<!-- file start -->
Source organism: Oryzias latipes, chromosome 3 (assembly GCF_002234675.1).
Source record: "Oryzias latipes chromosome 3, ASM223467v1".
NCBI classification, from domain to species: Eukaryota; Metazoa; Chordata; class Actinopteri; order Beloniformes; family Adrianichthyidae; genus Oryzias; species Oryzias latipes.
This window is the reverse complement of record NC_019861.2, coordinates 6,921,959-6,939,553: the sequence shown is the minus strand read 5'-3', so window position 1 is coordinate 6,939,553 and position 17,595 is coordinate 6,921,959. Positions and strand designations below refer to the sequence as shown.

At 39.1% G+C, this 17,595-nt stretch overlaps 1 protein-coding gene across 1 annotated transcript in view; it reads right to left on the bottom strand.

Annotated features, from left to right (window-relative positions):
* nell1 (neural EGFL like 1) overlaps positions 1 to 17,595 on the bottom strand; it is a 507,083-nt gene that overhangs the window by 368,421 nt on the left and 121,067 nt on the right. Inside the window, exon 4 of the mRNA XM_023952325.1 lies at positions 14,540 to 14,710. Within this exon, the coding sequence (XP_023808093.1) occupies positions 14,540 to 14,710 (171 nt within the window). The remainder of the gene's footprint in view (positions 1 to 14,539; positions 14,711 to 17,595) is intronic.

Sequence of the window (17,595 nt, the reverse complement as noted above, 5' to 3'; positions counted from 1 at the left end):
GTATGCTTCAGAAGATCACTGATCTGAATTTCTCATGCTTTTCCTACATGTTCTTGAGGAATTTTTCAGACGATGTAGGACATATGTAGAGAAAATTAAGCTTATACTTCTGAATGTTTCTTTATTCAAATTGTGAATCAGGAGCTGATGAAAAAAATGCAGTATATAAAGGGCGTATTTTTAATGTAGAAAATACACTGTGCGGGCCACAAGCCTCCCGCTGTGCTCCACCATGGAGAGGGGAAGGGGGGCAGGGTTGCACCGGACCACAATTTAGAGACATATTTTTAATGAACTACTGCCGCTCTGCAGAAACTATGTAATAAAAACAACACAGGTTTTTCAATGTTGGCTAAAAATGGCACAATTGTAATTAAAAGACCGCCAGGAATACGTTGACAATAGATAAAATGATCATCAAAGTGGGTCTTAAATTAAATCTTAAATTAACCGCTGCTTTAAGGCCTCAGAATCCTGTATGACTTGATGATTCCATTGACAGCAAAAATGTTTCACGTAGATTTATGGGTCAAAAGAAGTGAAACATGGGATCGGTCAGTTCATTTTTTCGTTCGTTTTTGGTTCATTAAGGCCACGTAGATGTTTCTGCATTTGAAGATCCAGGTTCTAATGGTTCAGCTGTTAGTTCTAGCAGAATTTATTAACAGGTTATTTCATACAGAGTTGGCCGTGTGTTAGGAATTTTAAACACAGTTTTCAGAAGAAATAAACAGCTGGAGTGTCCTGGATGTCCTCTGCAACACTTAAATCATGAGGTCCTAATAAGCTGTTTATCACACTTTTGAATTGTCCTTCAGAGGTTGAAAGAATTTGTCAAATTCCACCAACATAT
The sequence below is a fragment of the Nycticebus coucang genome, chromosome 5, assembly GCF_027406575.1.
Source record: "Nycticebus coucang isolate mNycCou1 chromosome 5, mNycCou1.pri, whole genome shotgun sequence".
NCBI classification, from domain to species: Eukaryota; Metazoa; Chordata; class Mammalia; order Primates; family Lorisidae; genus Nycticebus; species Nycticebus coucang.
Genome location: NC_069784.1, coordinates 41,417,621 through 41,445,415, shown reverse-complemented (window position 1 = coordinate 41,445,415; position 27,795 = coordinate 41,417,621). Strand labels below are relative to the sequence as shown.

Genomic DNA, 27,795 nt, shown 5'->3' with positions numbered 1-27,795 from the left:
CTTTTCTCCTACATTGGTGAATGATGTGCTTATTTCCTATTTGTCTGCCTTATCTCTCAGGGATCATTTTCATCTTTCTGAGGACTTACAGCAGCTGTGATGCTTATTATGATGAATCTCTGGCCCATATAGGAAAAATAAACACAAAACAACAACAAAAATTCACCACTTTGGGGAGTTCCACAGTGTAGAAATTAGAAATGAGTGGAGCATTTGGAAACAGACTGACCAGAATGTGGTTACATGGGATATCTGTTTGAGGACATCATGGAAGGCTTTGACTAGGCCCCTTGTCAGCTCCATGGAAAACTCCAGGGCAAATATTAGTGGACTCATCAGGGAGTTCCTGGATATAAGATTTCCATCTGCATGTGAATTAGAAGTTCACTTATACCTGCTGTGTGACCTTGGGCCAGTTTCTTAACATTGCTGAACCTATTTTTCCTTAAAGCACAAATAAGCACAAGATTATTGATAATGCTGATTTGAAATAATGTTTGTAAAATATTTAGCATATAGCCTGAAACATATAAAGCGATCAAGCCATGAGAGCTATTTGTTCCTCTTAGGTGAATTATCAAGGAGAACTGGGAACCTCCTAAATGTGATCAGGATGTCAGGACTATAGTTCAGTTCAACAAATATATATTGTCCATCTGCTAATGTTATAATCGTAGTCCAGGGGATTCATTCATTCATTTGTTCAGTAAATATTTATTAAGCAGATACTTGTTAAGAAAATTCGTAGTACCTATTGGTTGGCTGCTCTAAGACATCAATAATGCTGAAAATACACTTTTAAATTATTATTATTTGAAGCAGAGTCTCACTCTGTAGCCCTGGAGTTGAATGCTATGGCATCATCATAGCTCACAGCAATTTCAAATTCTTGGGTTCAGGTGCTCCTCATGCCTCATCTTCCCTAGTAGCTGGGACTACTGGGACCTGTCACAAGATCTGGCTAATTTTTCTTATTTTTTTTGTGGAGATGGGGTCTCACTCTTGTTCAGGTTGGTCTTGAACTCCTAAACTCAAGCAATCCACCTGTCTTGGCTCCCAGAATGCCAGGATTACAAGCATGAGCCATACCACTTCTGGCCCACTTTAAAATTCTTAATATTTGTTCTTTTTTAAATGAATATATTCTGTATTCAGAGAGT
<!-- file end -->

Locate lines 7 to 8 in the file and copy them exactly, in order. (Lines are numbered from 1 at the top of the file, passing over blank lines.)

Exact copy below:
* nell1 (neural EGFL like 1) overlaps positions 1 to 17,595 on the bottom strand; it is a 507,083-nt gene that overhangs the window by 368,421 nt on the left and 121,067 nt on the right. Inside the window, exon 4 of the mRNA XM_023952325.1 lies at positions 14,540 to 14,710. Within this exon, the coding sequence (XP_023808093.1) occupies positions 14,540 to 14,710 (171 nt within the window). The remainder of the gene's footprint in view (positions 1 to 14,539; positions 14,711 to 17,595) is intronic.

Sequence of the window (17,595 nt, the reverse complement as noted above, 5' to 3'; positions counted from 1 at the left end):